Fasting of the heart means hearing, but not with the ear... The hearing that is only in the ears is one thing. The hearing of the understanding is another. But the hearing of the spirit is not limited to any one faculty, to the ear, or to the mind. Hence it demands the emptiness of all the faculties. And when the faculties are empty, then the whole being listens. There is then a direct grasp of what is right there before you that can never be heard with the ear or understood with the mind. Fasting of the heart empties the faculties, frees you from limitation and from preoccupations. Fasting of the heart begets unity and freedom... If you can do this, you will be able to go among men in their world without upsetting them. You will not enter into conflict with their ideal image of themselves...
Look at this window. It is nothing but a hole in the wall, but because of it the whole room is full of light. So when the faculties are empty, the heart is full of light. Being full of light, it becomes an influence, by which others are secretly transformed.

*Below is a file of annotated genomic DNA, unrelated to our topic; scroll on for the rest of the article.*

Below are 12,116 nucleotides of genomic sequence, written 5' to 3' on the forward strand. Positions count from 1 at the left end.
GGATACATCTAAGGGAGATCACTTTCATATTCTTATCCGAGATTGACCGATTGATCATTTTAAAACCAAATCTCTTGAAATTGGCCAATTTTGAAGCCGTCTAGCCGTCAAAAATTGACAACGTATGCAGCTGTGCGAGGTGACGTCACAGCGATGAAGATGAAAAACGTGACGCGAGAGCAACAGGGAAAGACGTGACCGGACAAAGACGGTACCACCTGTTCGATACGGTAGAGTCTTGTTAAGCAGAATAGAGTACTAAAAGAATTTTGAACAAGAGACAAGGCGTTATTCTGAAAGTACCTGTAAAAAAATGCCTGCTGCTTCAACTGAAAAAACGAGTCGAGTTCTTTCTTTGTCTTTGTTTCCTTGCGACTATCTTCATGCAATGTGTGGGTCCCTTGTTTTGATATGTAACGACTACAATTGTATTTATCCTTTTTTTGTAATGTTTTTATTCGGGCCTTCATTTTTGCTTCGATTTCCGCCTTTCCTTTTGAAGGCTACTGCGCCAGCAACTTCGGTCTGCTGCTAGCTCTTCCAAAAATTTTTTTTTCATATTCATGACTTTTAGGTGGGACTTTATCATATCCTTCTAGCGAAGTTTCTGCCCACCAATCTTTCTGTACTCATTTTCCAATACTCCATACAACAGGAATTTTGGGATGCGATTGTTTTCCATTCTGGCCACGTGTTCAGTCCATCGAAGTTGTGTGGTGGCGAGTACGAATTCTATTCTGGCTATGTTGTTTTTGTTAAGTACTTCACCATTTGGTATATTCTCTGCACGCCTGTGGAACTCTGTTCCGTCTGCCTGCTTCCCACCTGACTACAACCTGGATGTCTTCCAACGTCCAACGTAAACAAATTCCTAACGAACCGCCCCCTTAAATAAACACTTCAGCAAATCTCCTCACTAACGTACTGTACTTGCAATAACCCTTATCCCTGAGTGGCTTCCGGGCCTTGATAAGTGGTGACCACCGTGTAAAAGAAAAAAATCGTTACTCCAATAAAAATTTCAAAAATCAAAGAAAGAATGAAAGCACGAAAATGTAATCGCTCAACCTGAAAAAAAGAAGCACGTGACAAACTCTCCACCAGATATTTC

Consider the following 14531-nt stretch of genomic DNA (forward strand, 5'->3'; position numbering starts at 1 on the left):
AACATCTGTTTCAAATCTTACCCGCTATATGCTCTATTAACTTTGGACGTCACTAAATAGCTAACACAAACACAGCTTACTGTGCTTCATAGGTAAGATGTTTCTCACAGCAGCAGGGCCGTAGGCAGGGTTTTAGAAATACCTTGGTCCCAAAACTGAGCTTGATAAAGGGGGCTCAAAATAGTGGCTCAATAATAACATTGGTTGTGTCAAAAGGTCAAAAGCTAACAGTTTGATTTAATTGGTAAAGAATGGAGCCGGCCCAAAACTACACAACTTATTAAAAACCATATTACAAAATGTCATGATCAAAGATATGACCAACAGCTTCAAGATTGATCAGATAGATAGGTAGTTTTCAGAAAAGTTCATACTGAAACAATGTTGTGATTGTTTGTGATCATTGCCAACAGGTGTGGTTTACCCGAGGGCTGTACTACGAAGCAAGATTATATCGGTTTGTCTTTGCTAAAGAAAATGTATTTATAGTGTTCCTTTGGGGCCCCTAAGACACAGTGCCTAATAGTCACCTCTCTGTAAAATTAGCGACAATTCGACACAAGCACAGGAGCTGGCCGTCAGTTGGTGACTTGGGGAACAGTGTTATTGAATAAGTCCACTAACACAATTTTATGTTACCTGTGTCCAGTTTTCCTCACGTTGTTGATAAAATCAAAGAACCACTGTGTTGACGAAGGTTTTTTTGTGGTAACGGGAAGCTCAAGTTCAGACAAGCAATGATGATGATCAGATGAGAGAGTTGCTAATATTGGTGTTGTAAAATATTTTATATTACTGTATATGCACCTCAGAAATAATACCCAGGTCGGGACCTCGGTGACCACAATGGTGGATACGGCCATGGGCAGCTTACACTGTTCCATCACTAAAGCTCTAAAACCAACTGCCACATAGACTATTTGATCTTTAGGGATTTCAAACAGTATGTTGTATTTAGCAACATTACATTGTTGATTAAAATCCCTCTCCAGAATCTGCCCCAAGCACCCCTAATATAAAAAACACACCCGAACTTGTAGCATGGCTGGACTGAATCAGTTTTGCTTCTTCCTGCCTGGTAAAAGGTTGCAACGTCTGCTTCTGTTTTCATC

The Way of Chuang Tzu Thomas Merton, with thanks to Diane Walker
Fasting of the heart… I have hesitated to post here, because I haven’t had the words for what has been happening within by own heart. Perhaps a kind of fasting is the best way to describe it. So much that we mistake for certainty is in fact preconception, and we cling to our preconceptions as to lifebelts in the great wash of God’s presence.
We do not realise the vastness of God – at least, I don’t – the sheer appalling otherness of this istigkeit we presume to worship.
Aslan is no tame lion, as CS Lewis reminded us. Our Lord’s incarnation is often said to dissolve the distances between God and man, but what kind of a man was it his disciples, the women and men who walked and ate and drank with him day in and day out, actually knew? He terrified them on occasion (Matthew 14:22-33), struck them witless with awe (Luke 9:23-33), baffled them (John 6.43-68), and, after his resurrection, was at times simply unrecognisable (Luke 24.15-16; John 20.14-15).
“…what are human beings that you are mindful of them, mortals that you care for them?” as the Psalmist (8.4) says. A presence so great that he encompasses the galaxies, the vast interstellar chasms, and yet knows and cares for the fall of a sparrow… What can we know of such a presence, except what we are shown by him?
Tiny and broken, what can we cry but, Lord Jesus Christ, Son of God, have mercy on me, a sinner?